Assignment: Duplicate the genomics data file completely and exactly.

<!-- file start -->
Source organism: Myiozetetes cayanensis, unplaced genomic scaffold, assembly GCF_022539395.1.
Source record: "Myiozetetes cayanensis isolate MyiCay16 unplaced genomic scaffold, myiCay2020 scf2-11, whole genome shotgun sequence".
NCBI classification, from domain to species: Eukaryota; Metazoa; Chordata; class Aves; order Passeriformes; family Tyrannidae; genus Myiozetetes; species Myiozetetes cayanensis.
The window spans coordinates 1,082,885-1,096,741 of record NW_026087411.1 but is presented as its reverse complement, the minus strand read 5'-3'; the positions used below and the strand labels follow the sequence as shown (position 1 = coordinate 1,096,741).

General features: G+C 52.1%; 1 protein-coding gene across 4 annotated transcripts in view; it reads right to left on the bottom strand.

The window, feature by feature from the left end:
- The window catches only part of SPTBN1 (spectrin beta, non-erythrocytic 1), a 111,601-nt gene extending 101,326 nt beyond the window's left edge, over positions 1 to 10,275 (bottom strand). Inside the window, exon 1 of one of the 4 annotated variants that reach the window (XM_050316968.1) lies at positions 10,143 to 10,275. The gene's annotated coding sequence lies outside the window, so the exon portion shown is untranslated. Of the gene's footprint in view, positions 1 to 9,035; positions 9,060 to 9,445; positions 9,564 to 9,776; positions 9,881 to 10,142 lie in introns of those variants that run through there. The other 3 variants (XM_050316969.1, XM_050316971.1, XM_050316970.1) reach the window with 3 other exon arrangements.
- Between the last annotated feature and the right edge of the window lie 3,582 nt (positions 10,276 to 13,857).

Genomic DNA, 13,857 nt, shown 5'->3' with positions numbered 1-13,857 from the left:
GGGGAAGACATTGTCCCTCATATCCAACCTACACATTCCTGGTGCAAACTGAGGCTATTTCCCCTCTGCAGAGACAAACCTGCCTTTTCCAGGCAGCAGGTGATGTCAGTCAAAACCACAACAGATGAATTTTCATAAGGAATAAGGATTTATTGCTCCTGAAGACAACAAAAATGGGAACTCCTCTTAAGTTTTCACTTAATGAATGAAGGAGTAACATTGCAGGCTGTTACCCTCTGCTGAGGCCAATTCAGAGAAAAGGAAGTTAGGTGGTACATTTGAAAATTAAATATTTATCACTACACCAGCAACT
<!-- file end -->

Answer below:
Source organism: Myiozetetes cayanensis, unplaced genomic scaffold, assembly GCF_022539395.1.
Source record: "Myiozetetes cayanensis isolate MyiCay16 unplaced genomic scaffold, myiCay2020 scf2-11, whole genome shotgun sequence".
NCBI classification, from domain to species: Eukaryota; Metazoa; Chordata; class Aves; order Passeriformes; family Tyrannidae; genus Myiozetetes; species Myiozetetes cayanensis.
The window spans coordinates 1,082,885-1,096,741 of record NW_026087411.1 but is presented as its reverse complement, the minus strand read 5'-3'; the positions used below and the strand labels follow the sequence as shown (position 1 = coordinate 1,096,741).

General features: G+C 52.1%; 1 protein-coding gene across 4 annotated transcripts in view; it reads right to left on the bottom strand.

The window, feature by feature from the left end:
- The window catches only part of SPTBN1 (spectrin beta, non-erythrocytic 1), a 111,601-nt gene extending 101,326 nt beyond the window's left edge, over positions 1 to 10,275 (bottom strand). Inside the window, exon 1 of one of the 4 annotated variants that reach the window (XM_050316968.1) lies at positions 10,143 to 10,275. The gene's annotated coding sequence lies outside the window, so the exon portion shown is untranslated. Of the gene's footprint in view, positions 1 to 9,035; positions 9,060 to 9,445; positions 9,564 to 9,776; positions 9,881 to 10,142 lie in introns of those variants that run through there. The other 3 variants (XM_050316969.1, XM_050316971.1, XM_050316970.1) reach the window with 3 other exon arrangements.
- Between the last annotated feature and the right edge of the window lie 3,582 nt (positions 10,276 to 13,857).

Genomic DNA, 13,857 nt, shown 5'->3' with positions numbered 1-13,857 from the left:
GGGGAAGACATTGTCCCTCATATCCAACCTACACATTCCTGGTGCAAACTGAGGCTATTTCCCCTCTGCAGAGACAAACCTGCCTTTTCCAGGCAGCAGGTGATGTCAGTCAAAACCACAACAGATGAATTTTCATAAGGAATAAGGATTTATTGCTCCTGAAGACAACAAAAATGGGAACTCCTCTTAAGTTTTCACTTAATGAATGAAGGAGTAACATTGCAGGCTGTTACCCTCTGCTGAGGCCAATTCAGAGAAAAGGAAGTTAGGTGGTACATTTGAAAATTAAATATTTATCACTACACCAGCAACT